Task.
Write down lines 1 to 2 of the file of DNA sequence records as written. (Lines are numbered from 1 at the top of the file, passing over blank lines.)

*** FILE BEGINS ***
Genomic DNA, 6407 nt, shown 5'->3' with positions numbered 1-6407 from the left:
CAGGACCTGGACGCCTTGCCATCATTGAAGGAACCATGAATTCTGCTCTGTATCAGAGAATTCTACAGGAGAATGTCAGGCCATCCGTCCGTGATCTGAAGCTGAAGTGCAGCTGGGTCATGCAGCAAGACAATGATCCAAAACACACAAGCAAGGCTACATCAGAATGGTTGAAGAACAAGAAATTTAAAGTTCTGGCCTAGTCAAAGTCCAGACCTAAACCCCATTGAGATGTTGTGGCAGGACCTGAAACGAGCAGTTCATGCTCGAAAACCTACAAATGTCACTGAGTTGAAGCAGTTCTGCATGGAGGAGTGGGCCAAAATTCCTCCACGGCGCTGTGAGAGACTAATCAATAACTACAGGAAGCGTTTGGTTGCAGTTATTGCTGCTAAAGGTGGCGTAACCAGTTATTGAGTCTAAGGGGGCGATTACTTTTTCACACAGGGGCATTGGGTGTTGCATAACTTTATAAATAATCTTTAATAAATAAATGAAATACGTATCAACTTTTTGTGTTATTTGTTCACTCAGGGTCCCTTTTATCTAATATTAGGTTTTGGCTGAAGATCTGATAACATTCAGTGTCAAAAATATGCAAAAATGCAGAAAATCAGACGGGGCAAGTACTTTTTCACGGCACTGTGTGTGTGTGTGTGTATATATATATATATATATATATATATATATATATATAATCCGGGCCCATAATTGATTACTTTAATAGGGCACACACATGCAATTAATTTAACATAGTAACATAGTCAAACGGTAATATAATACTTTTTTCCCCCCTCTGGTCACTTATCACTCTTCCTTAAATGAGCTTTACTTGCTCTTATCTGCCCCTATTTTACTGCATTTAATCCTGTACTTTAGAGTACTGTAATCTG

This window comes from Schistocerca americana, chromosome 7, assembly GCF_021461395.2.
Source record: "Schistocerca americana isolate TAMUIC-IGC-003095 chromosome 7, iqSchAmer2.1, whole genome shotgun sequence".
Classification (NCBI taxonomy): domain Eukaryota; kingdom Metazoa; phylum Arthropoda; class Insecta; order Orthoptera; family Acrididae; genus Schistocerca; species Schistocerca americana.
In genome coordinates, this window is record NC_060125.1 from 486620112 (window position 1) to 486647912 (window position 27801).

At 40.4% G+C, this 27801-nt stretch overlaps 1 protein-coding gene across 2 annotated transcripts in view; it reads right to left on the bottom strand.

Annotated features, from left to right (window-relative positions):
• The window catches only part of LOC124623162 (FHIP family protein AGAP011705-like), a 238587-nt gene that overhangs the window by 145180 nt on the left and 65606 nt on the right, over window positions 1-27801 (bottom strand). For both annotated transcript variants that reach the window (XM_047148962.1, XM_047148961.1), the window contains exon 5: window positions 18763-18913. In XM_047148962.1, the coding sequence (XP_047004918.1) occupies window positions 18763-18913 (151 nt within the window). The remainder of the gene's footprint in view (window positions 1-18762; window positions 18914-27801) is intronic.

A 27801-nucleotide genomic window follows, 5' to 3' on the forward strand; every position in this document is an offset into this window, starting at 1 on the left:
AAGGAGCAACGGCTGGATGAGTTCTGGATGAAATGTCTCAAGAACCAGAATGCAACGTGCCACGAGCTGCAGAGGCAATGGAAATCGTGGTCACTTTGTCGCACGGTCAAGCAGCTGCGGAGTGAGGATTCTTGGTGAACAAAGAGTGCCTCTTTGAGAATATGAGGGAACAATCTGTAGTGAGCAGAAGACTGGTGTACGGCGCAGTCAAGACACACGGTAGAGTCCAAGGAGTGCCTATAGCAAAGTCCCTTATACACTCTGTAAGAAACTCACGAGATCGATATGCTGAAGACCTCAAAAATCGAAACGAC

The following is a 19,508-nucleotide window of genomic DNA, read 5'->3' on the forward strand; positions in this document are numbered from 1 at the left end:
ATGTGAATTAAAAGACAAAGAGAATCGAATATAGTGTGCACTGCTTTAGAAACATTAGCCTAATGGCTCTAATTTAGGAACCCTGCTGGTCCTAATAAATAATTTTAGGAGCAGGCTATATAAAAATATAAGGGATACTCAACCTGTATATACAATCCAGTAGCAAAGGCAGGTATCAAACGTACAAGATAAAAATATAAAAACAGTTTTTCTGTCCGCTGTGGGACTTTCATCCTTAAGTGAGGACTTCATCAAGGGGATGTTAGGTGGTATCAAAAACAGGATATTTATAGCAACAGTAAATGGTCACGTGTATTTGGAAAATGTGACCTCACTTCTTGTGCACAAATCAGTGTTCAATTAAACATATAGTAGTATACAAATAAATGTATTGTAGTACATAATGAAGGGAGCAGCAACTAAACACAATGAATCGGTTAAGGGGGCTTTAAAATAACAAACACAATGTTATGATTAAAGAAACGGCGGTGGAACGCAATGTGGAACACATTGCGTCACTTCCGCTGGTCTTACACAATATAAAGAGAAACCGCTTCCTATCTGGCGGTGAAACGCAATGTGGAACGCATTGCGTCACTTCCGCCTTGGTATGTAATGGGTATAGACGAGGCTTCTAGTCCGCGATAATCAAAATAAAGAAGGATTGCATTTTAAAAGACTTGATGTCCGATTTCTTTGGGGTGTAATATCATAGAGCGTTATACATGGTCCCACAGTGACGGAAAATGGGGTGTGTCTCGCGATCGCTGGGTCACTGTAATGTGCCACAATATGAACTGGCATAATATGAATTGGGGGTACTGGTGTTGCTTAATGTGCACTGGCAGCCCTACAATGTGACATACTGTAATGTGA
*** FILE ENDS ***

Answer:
Genomic DNA, 6407 nt, shown 5'->3' with positions numbered 1-6407 from the left:
CAGGACCTGGACGCCTTGCCATCATTGAAGGAACCATGAATTCTGCTCTGTATCAGAGAATTCTACAGGAGAATGTCAGGCCATCCGTCCGTGATCTGAAGCTGAAGTGCAGCTGGGTCATGCAGCAAGACAATGATCCAAAACACACAAGCAAGGCTACATCAGAATGGTTGAAGAACAAGAAATTTAAAGTTCTGGCCTAGTCAAAGTCCAGACCTAAACCCCATTGAGATGTTGTGGCAGGACCTGAAACGAGCAGTTCATGCTCGAAAACCTACAAATGTCACTGAGTTGAAGCAGTTCTGCATGGAGGAGTGGGCCAAAATTCCTCCACGGCGCTGTGAGAGACTAATCAATAACTACAGGAAGCGTTTGGTTGCAGTTATTGCTGCTAAAGGTGGCGTAACCAGTTATTGAGTCTAAGGGGGCGATTACTTTTTCACACAGGGGCATTGGGTGTTGCATAACTTTATAAATAATCTTTAATAAATAAATGAAATACGTATCAACTTTTTGTGTTATTTGTTCACTCAGGGTCCCTTTTATCTAATATTAGGTTTTGGCTGAAGATCTGATAACATTCAGTGTCAAAAATATGCAAAAATGCAGAAAATCAGACGGGGCAAGTACTTTTTCACGGCACTGTGTGTGTGTGTGTGTATATATATATATATATATATATATATATATATATATAATCCGGGCCCATAATTGATTACTTTAATAGGGCACACACATGCAATTAATTTAACATAGTAACATAGTCAAACGGTAATATAATACTTTTTTCCCCCCTCTGGTCACTTATCACTCTTCCTTAAATGAGCTTTACTTGCTCTTATCTGCCCCTATTTTACTGCATTTAATCCTGTACTTTAGAGTACTGTAATCTG